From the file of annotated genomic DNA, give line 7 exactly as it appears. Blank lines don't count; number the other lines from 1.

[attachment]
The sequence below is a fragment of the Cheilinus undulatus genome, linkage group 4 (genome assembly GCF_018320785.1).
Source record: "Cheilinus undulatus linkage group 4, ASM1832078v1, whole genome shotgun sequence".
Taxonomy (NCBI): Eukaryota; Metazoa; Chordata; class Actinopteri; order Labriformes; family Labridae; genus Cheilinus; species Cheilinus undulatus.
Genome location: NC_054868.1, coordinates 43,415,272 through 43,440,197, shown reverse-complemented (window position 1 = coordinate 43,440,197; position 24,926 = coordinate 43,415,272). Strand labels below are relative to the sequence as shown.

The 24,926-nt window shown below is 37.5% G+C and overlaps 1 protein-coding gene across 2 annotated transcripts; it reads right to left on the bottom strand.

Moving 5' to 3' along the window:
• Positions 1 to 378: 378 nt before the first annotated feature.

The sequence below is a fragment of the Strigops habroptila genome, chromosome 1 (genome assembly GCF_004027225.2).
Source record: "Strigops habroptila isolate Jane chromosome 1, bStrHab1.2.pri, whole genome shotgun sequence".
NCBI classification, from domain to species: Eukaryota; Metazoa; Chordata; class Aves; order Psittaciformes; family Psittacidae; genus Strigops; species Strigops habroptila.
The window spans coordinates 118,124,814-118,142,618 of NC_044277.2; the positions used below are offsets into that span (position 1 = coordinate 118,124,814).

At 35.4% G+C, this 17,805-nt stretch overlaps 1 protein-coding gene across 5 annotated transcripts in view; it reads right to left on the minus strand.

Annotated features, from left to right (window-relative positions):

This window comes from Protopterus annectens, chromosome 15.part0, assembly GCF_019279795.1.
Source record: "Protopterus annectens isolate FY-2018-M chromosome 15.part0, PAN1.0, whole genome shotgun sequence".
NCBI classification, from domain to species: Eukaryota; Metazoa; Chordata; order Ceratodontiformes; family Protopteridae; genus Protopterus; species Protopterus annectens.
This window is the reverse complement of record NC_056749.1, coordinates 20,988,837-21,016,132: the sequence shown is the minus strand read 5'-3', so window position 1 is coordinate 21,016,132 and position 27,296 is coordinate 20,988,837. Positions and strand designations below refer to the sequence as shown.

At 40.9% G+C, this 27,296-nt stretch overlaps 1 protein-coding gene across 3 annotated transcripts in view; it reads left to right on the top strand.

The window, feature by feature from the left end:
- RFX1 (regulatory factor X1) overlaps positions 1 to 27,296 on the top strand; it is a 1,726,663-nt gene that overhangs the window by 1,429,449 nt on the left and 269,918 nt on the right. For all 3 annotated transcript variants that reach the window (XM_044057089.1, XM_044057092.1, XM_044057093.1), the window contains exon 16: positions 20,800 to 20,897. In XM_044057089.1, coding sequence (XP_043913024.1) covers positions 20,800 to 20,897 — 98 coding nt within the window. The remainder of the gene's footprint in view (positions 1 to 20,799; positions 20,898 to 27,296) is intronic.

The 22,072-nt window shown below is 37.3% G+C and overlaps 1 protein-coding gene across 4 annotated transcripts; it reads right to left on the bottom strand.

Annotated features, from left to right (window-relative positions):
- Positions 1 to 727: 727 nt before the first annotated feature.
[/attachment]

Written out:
• Positions 1 to 378: 378 nt before the first annotated feature.